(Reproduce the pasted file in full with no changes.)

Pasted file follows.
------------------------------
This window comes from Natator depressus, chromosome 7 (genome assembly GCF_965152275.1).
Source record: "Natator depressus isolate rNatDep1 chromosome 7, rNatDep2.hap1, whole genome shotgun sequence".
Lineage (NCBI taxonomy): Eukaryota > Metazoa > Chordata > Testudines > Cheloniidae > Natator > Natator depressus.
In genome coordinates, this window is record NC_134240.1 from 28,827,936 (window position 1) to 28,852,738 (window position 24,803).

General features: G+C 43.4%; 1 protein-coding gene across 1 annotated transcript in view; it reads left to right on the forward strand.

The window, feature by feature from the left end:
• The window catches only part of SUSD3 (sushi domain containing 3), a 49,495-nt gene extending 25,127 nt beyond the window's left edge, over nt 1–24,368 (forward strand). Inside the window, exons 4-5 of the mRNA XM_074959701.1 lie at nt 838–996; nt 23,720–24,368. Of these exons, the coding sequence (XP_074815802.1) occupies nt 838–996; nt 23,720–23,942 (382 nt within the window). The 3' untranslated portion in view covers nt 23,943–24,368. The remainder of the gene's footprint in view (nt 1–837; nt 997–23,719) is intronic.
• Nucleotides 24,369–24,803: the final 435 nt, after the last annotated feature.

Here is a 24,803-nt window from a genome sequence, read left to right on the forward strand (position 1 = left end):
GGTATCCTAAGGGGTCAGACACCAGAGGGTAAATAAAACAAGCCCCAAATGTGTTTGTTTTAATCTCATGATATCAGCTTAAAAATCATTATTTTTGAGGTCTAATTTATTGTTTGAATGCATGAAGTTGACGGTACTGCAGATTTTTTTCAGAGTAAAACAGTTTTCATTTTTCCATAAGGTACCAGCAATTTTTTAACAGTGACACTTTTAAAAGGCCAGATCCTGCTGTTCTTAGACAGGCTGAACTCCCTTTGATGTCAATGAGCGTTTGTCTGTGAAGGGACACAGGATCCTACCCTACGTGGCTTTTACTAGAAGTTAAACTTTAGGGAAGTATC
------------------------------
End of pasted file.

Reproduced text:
This window comes from Natator depressus, chromosome 7 (genome assembly GCF_965152275.1).
Source record: "Natator depressus isolate rNatDep1 chromosome 7, rNatDep2.hap1, whole genome shotgun sequence".
Lineage (NCBI taxonomy): Eukaryota > Metazoa > Chordata > Testudines > Cheloniidae > Natator > Natator depressus.
In genome coordinates, this window is record NC_134240.1 from 28,827,936 (window position 1) to 28,852,738 (window position 24,803).

General features: G+C 43.4%; 1 protein-coding gene across 1 annotated transcript in view; it reads left to right on the forward strand.

The window, feature by feature from the left end:
• The window catches only part of SUSD3 (sushi domain containing 3), a 49,495-nt gene extending 25,127 nt beyond the window's left edge, over nt 1–24,368 (forward strand). Inside the window, exons 4-5 of the mRNA XM_074959701.1 lie at nt 838–996; nt 23,720–24,368. Of these exons, the coding sequence (XP_074815802.1) occupies nt 838–996; nt 23,720–23,942 (382 nt within the window). The 3' untranslated portion in view covers nt 23,943–24,368. The remainder of the gene's footprint in view (nt 1–837; nt 997–23,719) is intronic.
• Nucleotides 24,369–24,803: the final 435 nt, after the last annotated feature.

Here is a 24,803-nt window from a genome sequence, read left to right on the forward strand (position 1 = left end):
GGTATCCTAAGGGGTCAGACACCAGAGGGTAAATAAAACAAGCCCCAAATGTGTTTGTTTTAATCTCATGATATCAGCTTAAAAATCATTATTTTTGAGGTCTAATTTATTGTTTGAATGCATGAAGTTGACGGTACTGCAGATTTTTTTCAGAGTAAAACAGTTTTCATTTTTCCATAAGGTACCAGCAATTTTTTAACAGTGACACTTTTAAAAGGCCAGATCCTGCTGTTCTTAGACAGGCTGAACTCCCTTTGATGTCAATGAGCGTTTGTCTGTGAAGGGACACAGGATCCTACCCTACGTGGCTTTTACTAGAAGTTAAACTTTAGGGAAGTATC